Judith Neilson is in the news for all the wrong reasons – a falling out, it seems at her eponymous Judith Neilson Institute for Journalism and Ideas. It seems that the very rich lady – who’s never found a reason to support this little piece of journalism (and ideas) – finds the Institute a little too independent for her liking.

However, she should be in the news for her interest in First Nations art. Earlier this month, I was able to take “a rare look inside the Phoenix Central Park Gallery”, and found a “private exhibition featuring renowned collector Judith Neilson’s unique selection of contemporary Indigenous art – over 100 works from Pukatja ceramics, ceremonial burial poles from the Tiwi Islands and transcendent paintings from The Kimberley and Northern Territory”, according to the gallery’s website.

Who knew that Neilson was a serious collector? And who knew that she had the whimsy to put on this exhibition, filling her new four-storey gallery, for just one weekend? It appears that the show was exclusively for central Sydney’s local Chippendale festival, ‘Gather on Kensington Street‘ (though she’s on O’Connor Street).

Could it be that the balloted-for gallery opening was primarily designed to show off the architecture rather than the art? For its creators, John Wardle Architects are pretty proud of their efforts. They say that thanks to “the vision of remarkable arts philanthropist Judith Neilson, the building is a partnership of architecture and artistic fields. The intention is to have the spaces – art gallery and performance space – working together, to have visual arts interwoven with the performing arts. Two architects bring the design together: John Wardle Architects designed the gallery in the east wing and Durbach Block Jaggers designed the performance space. The components are linked centrally by a courtyard and garden”.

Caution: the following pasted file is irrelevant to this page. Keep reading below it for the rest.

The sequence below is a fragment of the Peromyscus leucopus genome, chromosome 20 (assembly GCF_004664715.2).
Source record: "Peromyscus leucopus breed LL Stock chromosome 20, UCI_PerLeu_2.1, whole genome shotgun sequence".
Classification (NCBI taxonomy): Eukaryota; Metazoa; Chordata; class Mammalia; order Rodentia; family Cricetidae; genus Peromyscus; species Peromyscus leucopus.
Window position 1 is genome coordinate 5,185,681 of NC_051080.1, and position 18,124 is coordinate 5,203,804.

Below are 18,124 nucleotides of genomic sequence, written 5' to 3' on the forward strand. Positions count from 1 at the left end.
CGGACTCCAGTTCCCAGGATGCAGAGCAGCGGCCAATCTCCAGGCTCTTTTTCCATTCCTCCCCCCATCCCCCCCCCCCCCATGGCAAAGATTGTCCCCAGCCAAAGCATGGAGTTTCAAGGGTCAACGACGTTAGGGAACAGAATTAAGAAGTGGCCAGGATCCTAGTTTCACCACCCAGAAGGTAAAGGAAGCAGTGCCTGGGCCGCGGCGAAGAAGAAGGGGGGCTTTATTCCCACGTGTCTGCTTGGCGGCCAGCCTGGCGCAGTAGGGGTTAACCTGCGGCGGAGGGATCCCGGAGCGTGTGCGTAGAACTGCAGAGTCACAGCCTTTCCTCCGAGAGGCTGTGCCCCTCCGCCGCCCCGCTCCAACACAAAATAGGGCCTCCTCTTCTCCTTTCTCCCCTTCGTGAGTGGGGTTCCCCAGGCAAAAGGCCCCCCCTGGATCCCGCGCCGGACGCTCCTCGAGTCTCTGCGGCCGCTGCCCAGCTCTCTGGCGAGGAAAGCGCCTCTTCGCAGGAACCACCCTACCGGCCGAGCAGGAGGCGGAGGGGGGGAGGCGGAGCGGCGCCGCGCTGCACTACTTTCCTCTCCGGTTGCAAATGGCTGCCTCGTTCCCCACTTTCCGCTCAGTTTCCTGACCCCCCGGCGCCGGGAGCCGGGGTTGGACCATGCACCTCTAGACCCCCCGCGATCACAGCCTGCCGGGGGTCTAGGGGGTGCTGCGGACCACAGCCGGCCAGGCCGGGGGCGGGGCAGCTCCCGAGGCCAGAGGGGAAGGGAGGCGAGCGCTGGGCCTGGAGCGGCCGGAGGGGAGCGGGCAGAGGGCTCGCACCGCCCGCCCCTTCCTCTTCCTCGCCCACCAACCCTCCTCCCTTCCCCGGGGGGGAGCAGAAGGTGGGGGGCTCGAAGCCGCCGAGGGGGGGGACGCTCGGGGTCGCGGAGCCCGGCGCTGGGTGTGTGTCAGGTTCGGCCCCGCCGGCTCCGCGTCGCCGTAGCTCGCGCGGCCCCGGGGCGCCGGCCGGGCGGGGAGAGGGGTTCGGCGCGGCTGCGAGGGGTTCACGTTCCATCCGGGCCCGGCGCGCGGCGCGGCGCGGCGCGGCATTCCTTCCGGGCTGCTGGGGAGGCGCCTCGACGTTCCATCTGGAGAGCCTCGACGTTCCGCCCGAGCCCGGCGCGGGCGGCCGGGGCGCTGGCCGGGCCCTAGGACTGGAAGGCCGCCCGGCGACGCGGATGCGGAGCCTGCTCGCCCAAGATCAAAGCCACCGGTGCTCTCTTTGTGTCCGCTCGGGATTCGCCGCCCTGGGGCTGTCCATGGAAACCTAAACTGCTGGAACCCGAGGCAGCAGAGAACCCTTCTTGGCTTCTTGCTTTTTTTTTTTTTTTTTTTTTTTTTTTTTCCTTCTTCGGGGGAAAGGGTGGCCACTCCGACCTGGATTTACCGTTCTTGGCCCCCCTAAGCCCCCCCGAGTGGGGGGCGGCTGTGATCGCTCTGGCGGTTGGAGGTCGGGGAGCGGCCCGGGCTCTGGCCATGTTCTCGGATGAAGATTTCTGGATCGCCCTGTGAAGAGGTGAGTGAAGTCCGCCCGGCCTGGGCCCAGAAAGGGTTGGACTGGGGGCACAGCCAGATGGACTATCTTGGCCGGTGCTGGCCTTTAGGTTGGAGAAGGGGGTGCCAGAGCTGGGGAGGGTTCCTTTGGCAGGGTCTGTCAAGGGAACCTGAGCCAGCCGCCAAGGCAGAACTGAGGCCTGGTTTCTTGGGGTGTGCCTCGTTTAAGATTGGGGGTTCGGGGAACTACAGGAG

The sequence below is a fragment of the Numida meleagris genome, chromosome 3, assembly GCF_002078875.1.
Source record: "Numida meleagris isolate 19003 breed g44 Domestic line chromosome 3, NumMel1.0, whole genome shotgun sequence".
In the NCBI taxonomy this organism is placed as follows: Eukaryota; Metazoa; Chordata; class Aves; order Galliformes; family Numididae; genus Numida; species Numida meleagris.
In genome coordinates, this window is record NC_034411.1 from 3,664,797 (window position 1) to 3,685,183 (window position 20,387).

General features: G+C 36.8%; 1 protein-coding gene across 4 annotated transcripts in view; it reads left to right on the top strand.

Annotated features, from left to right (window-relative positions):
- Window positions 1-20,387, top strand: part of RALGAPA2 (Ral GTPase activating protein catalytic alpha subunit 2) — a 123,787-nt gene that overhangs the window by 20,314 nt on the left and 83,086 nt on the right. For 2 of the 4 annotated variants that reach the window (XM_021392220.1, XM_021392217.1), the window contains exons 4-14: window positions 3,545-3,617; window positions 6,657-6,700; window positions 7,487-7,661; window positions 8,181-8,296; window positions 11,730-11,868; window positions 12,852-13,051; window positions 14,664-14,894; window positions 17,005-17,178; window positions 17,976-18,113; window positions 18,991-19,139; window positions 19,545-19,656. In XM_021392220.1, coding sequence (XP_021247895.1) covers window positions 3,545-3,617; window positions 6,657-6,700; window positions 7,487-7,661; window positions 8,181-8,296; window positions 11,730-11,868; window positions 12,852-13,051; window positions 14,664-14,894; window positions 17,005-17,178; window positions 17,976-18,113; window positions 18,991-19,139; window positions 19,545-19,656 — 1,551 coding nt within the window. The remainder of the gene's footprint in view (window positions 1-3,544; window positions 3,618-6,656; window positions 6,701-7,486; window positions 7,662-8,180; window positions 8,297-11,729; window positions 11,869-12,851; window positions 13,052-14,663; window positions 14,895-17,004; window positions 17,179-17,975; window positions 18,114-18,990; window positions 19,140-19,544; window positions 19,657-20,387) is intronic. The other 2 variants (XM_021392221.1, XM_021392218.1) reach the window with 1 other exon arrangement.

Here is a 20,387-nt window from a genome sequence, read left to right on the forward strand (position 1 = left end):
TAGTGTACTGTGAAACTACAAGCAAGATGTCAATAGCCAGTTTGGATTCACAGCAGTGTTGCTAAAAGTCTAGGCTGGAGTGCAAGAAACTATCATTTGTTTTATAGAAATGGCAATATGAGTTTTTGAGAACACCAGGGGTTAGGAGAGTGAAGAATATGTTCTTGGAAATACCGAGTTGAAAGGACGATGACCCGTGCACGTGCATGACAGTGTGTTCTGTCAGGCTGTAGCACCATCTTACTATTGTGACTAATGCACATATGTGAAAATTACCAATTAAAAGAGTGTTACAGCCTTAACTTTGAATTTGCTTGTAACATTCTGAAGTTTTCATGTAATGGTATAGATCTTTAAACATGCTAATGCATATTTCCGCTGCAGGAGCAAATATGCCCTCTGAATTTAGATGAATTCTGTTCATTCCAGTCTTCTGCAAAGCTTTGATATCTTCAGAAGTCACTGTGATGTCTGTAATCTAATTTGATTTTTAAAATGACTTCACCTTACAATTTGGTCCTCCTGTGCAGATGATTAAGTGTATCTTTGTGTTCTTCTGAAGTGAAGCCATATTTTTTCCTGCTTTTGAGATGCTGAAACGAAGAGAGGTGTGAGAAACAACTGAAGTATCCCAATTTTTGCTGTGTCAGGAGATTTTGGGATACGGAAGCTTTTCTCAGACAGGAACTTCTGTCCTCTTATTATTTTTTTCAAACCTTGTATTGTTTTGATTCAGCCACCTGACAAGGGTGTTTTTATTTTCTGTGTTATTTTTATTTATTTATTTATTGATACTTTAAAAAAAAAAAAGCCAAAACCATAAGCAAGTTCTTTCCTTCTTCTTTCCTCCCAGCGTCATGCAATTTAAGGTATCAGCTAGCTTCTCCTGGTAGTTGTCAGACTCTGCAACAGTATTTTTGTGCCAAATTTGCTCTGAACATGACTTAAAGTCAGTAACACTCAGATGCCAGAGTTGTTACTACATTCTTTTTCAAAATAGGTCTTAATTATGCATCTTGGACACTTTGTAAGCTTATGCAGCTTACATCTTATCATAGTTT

Certainly, the architecture takes the eye – which may not always be a Good Thing in a space designed to show off art; which was, I have to say, not that remarkable.

Earlier I asked who knew Judith Neilson had moved from her renowned contemporary Chinese art collection at the White Rabbit Gallery round the corner to the Indigenous. Well, the answer is a handful of well-patronised dealers. Of the 92 works listed in the show, 20 came from the APY Collective, 16 from Karen Brown Fine Art in Darwin and 14 from the Buku Larrnggay art centre in Arnhemland. That’s more than half of the collection.

Mind you, much of the APY work is pottery from Ernabella, some Tjanpi weaving and Maruku pokerwork, and a superb Mitakiki Men’s Collective painting, ‘Ngyaku Ngura‘ from Tjala Arts in 2017. There might also be an Emily Cullinan from Iwantja Arts in the APY Lands, but the sometimes haphazard works list credits it to Karen Brown, which is right out of her country. In country for Brown is a trio of Ngukurr works that greet you on the ground floor gallery – two being strong ‘Ruined City’ landscapes by Angelina George from her ‘Imagined Country‘ series in 2009. Elsewhere, could one argue that the balance of Aboriginal art’s variety is somewhat tipped by a handful of artworks from each of Karen Brown artists Nancy McDinny, Stewart Hoosan (both from Borroloola) and Joan Nancy Stokes from the Barkly Tableland – all of whom paint in a naïve realistic style.

Up top, Yolungu work – as the worksheet mysteriously calls the Yolngu – predominates with a delightful Nonggirrnga Marawili ‘Lightning‘ bark, and a wonderfully nobbly larrakitj pole from Paul Wutjin Maymuru in Gapuwiyak. As that name, unfamiliar to me, might suggest, Neilson hasn’t restricted her collecting to Big Names – Johnny Warrakatja Armstrong is also from Gapuwiyak, Rona Parangka Rubuntja is amongst Hermannsberg potters collected, and Jean Walmberg gets a niche to herself for a Wik ghostnet-wrapped child’s bike.

Meanwhile, the Griffiths name is legendary at Waringarri art centre in Kununurra, and it would be nice to think that Neilson has commissioned the work by Jan Griffiths which is a delicately shaded installation of three artworks suggesting water-lillies in both paint and ceramic forms (see picture). Definitely adventurous.

One might argue that Ningura Napurrula is also a legendary name that shouldn’t be misspelled Napurrulu, or credited to the Pupunya Yula Arts organisation! Surely the claimed ‘renown’ in collecting also requires some seriousness in the cataloguing. And while I’m in critical mode, a 100-work collection such as this surely needs a balance to it reflective of the varied geography of First Nations art production. I could only read an unplanned randomness into this brief flowering.